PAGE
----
How can we lower the cost of healthy food so it’s more accessible to the poor? Can we create a “new market” for kale and other food not found in low-income neighborhoods?
Can we make healthcare more accessible to the poor? Are there delivery systems we can design that will disrupt the healthcare system and create new markets for them to look into?
What disruptions would be helpful in your work and for the constituents you serve? If we look at our work via this lens, we may not only disrupt outside institutions, we may even disrupt our own field. In this case, disruption is good.
I’m having a nice nerdy Saturday evening reading the Harvard Business Review, and I came across this awesome article on President Kagame from Rwanda and how he’s “running his country like a business.”
Pretty fascinating stuff, and it sparked some thoughts on how some of his management philosophy could help community development work here in the States. Putting the human rights violations aside, here are some things I took away from his interview with Justin Fox:
What’s wrong with running things like a business? – Per President Kagame, sometimes its helpful to address an issue with a “glass half full” mentality (his words not mine, lol). Instead of diving deep into learning about a problem (god knows we have a ton of reports telling us that our communities are poor), it can be helpful to focus on existing assets and how they can be transformed to attract investors. Needless to say, one of the most important existing assets are the people themselves, and by working with them, we can find ways to build strong local economies.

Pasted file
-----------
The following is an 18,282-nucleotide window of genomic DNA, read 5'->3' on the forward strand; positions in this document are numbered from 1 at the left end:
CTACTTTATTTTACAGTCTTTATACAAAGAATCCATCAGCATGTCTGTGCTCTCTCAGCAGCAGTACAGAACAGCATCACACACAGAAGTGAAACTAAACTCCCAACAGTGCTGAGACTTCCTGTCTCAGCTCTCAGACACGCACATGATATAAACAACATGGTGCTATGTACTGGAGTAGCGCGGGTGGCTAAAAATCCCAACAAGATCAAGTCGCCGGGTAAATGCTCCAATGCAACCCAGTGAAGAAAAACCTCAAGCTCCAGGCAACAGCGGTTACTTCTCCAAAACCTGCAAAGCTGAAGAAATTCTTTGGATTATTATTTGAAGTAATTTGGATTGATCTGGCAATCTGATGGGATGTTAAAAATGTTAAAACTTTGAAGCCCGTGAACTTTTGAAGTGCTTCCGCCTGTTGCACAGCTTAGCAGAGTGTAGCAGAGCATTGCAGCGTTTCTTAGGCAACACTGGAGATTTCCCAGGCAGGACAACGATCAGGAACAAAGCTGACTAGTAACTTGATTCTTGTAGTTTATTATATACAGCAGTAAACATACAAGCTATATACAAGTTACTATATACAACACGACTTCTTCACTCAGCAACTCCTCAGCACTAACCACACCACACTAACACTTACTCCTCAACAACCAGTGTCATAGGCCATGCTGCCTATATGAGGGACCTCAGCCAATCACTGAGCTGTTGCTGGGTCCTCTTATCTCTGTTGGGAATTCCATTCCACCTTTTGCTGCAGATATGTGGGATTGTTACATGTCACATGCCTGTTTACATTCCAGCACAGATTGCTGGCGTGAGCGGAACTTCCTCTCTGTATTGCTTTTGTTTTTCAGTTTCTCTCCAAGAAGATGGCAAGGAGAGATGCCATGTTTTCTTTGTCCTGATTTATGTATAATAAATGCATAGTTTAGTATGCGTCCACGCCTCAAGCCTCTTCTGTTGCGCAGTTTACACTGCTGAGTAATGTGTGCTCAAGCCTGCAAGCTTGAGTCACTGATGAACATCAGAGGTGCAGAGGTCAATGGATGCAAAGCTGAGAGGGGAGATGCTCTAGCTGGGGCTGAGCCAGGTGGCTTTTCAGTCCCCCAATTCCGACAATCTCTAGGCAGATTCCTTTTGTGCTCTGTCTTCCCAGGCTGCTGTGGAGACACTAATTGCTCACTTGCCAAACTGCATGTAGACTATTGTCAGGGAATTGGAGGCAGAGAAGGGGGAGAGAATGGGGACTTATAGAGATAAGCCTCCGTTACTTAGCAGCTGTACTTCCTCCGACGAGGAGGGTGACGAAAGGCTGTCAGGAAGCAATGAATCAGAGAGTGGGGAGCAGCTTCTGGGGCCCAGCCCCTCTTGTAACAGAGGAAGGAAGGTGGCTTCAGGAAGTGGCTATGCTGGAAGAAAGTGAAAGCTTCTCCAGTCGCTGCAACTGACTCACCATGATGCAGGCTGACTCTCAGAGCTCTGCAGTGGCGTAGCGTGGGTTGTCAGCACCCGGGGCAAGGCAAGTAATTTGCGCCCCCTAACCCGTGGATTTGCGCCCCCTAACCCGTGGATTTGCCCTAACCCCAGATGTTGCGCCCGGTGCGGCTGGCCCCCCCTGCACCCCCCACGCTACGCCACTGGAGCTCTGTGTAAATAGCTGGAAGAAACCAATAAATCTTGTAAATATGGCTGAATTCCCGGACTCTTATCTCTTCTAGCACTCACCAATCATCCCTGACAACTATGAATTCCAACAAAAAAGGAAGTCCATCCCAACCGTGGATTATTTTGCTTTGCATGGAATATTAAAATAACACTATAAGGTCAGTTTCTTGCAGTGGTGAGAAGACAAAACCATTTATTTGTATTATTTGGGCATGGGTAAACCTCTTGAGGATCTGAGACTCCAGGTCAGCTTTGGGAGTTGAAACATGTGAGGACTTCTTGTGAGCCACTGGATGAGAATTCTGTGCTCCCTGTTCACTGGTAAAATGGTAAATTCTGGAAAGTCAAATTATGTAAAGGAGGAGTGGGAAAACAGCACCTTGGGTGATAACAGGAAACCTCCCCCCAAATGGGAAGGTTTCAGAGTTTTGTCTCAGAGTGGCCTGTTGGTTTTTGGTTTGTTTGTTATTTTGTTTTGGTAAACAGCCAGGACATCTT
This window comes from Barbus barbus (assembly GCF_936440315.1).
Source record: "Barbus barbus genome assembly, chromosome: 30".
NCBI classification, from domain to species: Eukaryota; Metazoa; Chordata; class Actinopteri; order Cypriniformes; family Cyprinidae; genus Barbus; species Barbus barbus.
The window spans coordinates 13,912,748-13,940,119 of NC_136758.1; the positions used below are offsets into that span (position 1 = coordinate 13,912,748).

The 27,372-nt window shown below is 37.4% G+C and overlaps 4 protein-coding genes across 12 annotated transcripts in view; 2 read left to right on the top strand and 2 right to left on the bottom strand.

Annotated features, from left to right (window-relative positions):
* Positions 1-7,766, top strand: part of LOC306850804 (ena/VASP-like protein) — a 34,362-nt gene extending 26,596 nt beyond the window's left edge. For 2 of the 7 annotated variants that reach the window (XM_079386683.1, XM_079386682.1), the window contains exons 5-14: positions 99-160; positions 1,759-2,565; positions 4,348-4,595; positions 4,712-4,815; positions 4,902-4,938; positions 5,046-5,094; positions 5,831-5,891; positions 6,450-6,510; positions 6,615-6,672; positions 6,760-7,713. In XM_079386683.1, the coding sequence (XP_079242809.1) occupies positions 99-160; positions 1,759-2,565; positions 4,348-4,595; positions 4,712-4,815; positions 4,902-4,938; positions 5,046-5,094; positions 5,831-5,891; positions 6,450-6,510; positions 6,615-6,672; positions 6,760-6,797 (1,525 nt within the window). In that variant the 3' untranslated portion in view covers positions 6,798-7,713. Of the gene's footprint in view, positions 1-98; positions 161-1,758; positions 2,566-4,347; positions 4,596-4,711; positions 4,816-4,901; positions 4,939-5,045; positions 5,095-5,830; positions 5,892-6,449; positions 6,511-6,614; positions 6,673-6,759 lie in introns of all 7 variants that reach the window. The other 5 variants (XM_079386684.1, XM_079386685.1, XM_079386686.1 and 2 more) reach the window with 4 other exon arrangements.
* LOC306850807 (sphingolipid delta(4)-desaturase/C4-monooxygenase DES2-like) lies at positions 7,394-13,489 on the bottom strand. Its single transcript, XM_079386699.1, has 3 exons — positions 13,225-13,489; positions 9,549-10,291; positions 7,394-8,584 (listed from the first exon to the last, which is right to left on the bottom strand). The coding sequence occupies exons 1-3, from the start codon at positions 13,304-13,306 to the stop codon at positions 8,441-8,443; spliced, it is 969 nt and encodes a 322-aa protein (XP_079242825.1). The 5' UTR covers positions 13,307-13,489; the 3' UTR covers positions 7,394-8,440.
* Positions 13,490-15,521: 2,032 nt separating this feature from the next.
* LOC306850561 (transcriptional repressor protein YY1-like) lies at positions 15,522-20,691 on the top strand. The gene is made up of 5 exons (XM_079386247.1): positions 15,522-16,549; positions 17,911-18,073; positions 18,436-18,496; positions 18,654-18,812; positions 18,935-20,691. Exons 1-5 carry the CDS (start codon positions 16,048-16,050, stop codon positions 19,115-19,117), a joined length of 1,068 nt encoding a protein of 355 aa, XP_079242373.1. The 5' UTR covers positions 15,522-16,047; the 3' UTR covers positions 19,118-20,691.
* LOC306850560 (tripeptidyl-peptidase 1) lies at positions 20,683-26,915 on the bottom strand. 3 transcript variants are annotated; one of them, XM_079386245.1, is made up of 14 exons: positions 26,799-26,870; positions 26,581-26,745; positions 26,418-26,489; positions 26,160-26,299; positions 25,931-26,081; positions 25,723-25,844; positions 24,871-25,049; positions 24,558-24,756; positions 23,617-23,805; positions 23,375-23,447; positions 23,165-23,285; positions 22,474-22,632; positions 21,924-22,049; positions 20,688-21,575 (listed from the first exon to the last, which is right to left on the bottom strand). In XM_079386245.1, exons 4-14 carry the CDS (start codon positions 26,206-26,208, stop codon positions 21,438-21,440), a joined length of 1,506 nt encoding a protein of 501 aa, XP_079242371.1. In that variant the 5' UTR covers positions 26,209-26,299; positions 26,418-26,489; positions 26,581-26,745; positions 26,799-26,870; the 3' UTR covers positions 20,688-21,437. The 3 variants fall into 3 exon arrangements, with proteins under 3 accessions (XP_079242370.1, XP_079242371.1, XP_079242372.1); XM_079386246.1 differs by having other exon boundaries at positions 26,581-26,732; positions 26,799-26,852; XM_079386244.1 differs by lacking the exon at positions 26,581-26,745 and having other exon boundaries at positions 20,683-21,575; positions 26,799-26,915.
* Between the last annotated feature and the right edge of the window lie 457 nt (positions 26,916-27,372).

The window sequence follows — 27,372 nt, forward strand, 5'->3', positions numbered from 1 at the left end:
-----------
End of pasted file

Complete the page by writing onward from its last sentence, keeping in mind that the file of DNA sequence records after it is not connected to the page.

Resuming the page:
Don’t talk too much – I thought it was interesting how President Kagame was only able to answer two questions when he guest lectured in Michael Porter’s class. He got caught up talking about politics and trying to get ahead of what he may have suspected were jabs at his leadership in his country. Being a good listener is an important trait that all leaders should try to acquire; also the ability to answer questions in a succinct manner so the audience can take it in easily and have a chance to engage more.
Start Small - I think its cool how President Kagame can say that the Rwandan GDP is being driven by 3 things – Coffee, Tea, and Tourism. Sounds crisp and focused. What’s cooler is that he knew that there was more he had to do, but he wanted to get a few things done right before tackling other industries. It seems like the service industry and energy may be new additions to his list. In the nonprofit and community development sector, we’re often afraid to start small and are always in a rush to scale things up. Sometimes you just have to start small to get it done right.
Build a Diverse Coalition – I’m still trippin’ out that President Kagame is friends with Michael Porter. But what I love about it is that the leader of the Rwandan rebel army was wise enough to say, “You know what? We need to mix up the expertise here…let’s bring in that dude from Harvard.” That’s just awesome.
There are more tidbits I took out of this great piece, but I’ll leave it at four.